For banks, energizing back-end systems while improving customer experience is a never-ending endeavor.
And in the midst of the great digital shift, as digital payment volumes increase and the world wants payments to be faster and faster, they are kicking off.
Running at 100 miles per hour.
While spinning the plates.
Choose your metaphor.
As FIS Data Director Bob Legters said Karen Webster of PYMNTS, in an effort to modernize, and particularly as part of efforts to more fully introduce real-time payments to the field, “There’s a bit of divide and conquer going on. “
At a high level, he said, banks find their resources — infrastructure and staff — a bit limited. They are improving their digital platforms, but they are also making sure not to run out of non-fungible tokens (NFTs) and cryptocurrencies. However, an overriding and essential strategic imperative is instant payments.
Simply put: consumers want them, but the experience has been less than stellar, even though dozens of real-time payment systems have taken shape and are ready to go around the world (more than 50 so far) .
As Legters said, the focus of instant payments is now on real-time settlement and the availability of those funds being relayed to the consumer, who still has to wait three days for the transaction to settle.
“It’s been a little disappointing for consumers in a lot of cases,” he said, against expectations that recipients would receive their funds instantly.
“People are happy to get the message,” he told Webster, “but now they’re demanding the ‘backside’ of it, where the money is there when it’s needed, that the transaction is complete and everything is safe. Above all, they want certainty – and they don’t want to constantly check account balances to see when (and if) there is money left or if money has been received.
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This disappointment also extends to the B2B domain. Legters noted that FIS’ own banking customers have been working to integrate with vendors and vendors, to drive wider adoption of integrated accounts payable to ensure money can flow faster.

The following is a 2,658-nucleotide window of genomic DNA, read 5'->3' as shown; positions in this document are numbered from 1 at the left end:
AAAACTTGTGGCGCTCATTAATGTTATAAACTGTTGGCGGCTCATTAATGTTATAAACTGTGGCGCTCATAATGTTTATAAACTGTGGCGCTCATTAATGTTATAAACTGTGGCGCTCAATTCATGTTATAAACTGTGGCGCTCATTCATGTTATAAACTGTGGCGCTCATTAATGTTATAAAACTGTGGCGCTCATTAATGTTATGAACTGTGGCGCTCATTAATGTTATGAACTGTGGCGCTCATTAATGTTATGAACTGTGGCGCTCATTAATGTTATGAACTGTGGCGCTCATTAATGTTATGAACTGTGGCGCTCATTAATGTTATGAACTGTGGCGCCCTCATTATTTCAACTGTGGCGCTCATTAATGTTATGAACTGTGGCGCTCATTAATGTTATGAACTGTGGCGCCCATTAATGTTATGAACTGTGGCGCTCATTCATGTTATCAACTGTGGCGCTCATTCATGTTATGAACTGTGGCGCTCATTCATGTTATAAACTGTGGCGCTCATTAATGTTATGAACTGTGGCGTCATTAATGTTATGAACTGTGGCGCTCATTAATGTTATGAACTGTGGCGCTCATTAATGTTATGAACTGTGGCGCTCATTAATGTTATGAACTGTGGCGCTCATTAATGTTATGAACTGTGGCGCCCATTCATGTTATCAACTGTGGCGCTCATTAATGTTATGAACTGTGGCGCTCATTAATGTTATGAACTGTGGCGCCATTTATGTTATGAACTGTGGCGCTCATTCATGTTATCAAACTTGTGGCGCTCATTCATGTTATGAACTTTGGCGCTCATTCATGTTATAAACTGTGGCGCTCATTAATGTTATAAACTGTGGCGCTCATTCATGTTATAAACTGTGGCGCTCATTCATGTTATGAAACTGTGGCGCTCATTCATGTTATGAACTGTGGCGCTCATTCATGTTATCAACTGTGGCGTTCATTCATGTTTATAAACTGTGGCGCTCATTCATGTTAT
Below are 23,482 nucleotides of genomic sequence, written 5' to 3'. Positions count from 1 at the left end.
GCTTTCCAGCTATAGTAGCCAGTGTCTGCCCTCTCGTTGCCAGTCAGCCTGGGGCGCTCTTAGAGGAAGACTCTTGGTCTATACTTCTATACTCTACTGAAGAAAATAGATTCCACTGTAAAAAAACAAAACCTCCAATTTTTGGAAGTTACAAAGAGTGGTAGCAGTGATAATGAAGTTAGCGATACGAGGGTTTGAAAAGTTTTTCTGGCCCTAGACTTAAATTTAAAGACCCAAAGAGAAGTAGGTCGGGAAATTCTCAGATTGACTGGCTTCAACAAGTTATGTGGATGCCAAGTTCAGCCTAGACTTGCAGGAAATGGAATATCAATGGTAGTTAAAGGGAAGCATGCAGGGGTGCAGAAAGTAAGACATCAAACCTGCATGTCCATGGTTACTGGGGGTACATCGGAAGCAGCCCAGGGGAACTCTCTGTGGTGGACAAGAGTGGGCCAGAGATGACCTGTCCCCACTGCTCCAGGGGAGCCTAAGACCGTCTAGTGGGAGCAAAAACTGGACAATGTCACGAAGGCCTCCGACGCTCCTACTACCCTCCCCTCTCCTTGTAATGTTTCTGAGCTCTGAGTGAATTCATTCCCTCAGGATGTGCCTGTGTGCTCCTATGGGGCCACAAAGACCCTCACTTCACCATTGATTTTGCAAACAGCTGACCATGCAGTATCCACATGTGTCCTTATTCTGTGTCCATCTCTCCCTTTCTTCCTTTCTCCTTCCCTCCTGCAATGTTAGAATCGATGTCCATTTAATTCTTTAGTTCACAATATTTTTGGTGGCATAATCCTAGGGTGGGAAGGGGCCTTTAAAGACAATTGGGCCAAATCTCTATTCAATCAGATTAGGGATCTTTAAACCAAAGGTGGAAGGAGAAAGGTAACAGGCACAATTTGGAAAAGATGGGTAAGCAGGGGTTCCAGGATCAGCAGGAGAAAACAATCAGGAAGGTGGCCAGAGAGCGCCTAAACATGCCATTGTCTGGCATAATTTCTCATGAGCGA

The urgency is there, he said, as transaction volume is increasing across all forms of engagement, from simple payments to subscriptions to streaming media. But, at least for now, the guardrails surrounding instant payments that secure them are so tight that convenience is starting to ebb.
Legters said security can be enhanced at the time of enrollment, where devices can be certified during the onboarding process, and advanced technologies, including artificial intelligence (AI) and machine learning, can greatly facilitate the management and verification of identity – which eliminates all the friction associated with instant payments.
Banks and providers, including FIS, are better able than ever to connect data sets to validate information. A key use case that shines a light on better security emerging: Legters noted that there are new ways for banks to pause mortgage repayments when selling or refinancing homes, as huge sums of money change hands.
Real-time identity management is therefore on the horizon.
Although banks are making investments to narrow the window between transactions and settlements, at least part of the gap cannot be controlled. So for now, he said, financial institutions have stepped up their communications about what happens with a payment, step by step, relaying this information to the user to reassure them and make them transparent (via a app or text).
“I call it the Amazon tracking effect,” he told Webster. Messaging offers a gateway to a new payments landscape that benefits both the bank and the consumer.
“If the consumer has to call you, you’ve definitely failed,” he said.
Trust and comfort – and transparency too
It’s the bank’s job to keep customers informed and comfortable all the time.
In doing so, he said, the ambitious goal is one of a zero-service model, where consumers can control how their money is directed from point to point. In the process, banks’ already stretched margins may see some relief (and no one has to be on hold for 20 minutes waiting for the call center rep to pick up).
Related: Why Every Bank Can and Should Be a Banking Services Company
Legters noted that beyond the desire for instant payments, consumers trust their banks and trust them to provide data security. In the meantime, banks can use this same data to better serve these customers and retain them, and therefore in partnership with FinTechs. Advanced analytics can help predict which banking products and services might be needed down the line.
Deposit activity, for example, can signal that children’s college savings accounts need to be inflated. Consumers and families, of course, have a stake in improving their financial well-being in today’s economy, and smart, personalized budgeting tools and contextual offers can help them do just that.
This intuitive relationship and a central dashboard to navigate eliminates the spreadsheets and multiple websites consumers have cobbled together to try to improve their household finances.
Looking ahead, he said, even as early as next year, as payments accelerate and banks have more data, we will see the great unbundling of financial services, made possible by digital channels.
For example, someone walking into a car dealership can see the vehicle they want, provision bank financing, and avoid the need for certified checks and reduce paper documentation. A furniture store can fund and issue a single-use virtual card (and the bank collects interchange revenue).
“I’m excited for the day when you won’t even remove the card from your wallet, you’ll just pay and your wallet will decide the best way for you to pay, and even get the most rewards points,” he said. -he declares. said.